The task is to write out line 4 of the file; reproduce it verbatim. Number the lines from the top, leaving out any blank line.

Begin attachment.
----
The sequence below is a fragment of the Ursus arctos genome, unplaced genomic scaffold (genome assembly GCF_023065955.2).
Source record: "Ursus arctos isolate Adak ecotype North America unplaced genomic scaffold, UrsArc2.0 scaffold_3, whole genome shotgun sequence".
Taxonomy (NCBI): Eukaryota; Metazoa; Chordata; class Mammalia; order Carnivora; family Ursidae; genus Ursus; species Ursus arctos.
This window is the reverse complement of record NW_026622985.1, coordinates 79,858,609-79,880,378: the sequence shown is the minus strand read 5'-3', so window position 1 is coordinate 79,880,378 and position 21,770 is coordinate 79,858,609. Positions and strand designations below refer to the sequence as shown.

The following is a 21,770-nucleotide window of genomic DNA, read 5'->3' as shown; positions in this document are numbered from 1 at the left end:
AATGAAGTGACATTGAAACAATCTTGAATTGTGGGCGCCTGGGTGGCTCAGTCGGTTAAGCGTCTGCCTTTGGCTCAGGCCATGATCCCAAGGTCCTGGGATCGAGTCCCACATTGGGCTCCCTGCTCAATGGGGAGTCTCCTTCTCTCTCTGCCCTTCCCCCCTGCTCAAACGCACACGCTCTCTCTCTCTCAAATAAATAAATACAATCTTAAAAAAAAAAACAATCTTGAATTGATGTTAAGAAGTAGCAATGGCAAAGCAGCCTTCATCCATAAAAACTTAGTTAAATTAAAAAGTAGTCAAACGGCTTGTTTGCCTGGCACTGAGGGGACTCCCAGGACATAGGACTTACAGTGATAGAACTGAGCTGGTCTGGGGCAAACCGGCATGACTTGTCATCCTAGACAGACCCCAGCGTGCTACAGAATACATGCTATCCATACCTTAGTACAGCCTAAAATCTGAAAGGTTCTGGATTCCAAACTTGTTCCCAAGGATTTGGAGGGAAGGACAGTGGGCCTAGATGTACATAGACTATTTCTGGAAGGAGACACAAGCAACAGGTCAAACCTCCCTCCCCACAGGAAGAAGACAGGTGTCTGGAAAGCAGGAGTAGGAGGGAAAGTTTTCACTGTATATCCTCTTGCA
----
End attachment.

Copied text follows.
This window is the reverse complement of record NW_026622985.1, coordinates 79,858,609-79,880,378: the sequence shown is the minus strand read 5'-3', so window position 1 is coordinate 79,880,378 and position 21,770 is coordinate 79,858,609. Positions and strand designations below refer to the sequence as shown.